96th DOG Annual Meeting, 1998



L. Hesse, B. Nebeling, T. Kauffmann

After treatment of anterior chamber fibinous reactions by tissue plasminogen activator (TPA) irreversibel corneal opacifications by calcium phosphate were observed. At present the etiology of these opacifications is unknown. Therefore, we developed an animal model to elucidate this mechanism.

Methods: In rabbits lensectomy was performed followed by an application of TPA (25µg) into the anterior chamber. In a second group fibrin was injected via paracentesis into the anterior chamber. Ten minutes later 25µg TPA were added for lysis of the fibrin clot. Controlls received a lentectomy without TPA- injection or an injection of TPA only. All animals were prepared preoperatively with cyclopentolate. After surgery all rabbits were treated with subconjunctival injections of gentamyoin. Changes in corneal structure and transparency were determined by biomicroscopy and histology.

Results: After lensectomy followed by TPA-injection sharply defined interpalpebral corneal opacifications developed within 3 days. These opacifications increased up to one week after surgery. Histologically deposits were located in the Bowman’s membran and in superficial stromal layers. Without surgical trauma these opacifications were not observed even when fibrin was dissolved enzymatically. The cornea of control animals remained clear.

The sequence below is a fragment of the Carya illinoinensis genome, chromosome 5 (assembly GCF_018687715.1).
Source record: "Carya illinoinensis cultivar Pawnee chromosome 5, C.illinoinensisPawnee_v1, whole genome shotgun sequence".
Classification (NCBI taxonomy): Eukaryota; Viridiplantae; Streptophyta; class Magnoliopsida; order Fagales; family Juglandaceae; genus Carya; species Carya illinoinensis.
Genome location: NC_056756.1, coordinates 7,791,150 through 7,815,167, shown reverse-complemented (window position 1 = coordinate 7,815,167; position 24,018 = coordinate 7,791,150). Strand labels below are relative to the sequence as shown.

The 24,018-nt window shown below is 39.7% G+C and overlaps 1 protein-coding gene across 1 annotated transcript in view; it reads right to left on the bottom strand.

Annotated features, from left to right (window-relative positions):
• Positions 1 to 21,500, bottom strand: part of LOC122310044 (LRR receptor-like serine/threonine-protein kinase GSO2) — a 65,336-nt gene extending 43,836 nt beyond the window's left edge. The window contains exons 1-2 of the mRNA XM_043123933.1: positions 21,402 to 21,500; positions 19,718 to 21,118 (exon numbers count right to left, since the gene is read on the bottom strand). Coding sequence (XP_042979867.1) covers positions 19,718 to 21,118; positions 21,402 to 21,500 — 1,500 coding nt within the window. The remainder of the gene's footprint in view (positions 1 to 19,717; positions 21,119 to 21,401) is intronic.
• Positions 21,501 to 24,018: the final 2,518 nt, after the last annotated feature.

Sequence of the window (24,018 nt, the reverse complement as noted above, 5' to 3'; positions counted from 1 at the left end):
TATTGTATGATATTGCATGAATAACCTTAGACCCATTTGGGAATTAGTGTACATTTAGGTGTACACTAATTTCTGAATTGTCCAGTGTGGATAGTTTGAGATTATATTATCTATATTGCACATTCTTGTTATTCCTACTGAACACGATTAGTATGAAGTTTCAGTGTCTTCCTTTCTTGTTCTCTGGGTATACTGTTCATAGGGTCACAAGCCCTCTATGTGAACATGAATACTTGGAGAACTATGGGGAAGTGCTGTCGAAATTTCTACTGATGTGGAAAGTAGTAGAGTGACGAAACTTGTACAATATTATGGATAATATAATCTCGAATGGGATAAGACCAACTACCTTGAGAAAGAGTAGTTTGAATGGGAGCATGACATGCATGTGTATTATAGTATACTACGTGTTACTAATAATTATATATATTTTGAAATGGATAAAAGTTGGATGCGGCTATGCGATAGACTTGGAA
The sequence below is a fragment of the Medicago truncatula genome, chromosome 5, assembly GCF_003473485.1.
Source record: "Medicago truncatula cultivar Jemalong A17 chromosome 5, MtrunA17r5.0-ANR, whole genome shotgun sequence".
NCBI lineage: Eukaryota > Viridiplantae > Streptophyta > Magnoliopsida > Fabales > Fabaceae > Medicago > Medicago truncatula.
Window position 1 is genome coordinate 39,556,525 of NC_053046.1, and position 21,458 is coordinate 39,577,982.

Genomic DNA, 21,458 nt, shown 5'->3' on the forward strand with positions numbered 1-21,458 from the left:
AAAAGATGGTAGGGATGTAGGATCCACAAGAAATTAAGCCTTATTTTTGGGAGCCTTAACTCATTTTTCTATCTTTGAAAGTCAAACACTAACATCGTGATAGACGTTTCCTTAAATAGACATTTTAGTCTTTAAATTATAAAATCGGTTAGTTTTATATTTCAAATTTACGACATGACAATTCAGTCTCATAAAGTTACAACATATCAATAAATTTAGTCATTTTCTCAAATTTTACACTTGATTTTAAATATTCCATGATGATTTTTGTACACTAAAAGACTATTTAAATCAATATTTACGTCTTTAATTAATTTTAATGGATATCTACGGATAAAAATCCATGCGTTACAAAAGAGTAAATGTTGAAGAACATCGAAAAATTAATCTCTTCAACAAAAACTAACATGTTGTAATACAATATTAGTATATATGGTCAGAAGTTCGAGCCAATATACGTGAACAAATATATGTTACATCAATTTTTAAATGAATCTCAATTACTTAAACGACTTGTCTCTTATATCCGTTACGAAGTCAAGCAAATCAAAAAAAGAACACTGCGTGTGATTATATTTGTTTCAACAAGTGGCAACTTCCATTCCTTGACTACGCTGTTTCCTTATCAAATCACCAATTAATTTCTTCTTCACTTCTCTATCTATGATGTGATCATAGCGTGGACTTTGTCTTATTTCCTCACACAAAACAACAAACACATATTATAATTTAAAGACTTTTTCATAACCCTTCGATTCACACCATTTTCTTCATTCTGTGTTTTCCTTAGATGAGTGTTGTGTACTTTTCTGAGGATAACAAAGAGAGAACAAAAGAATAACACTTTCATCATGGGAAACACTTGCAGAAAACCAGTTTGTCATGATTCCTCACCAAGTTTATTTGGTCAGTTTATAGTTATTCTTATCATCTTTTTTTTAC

Conclusion: Corneal opacifications as seen in humans after fibrinolysis through TPA can be simulated in an animal model. A disturbance of endothelial function is a major reason for the development of these opacifications. Within this surgical procedure mechanical (ultrasound) as well as toxic (prostaglandins) causes have to be discussed.

Dept. of Ophthalmology, Philipps-University, Robert-Koch-Str. 4, D-35033 Marburg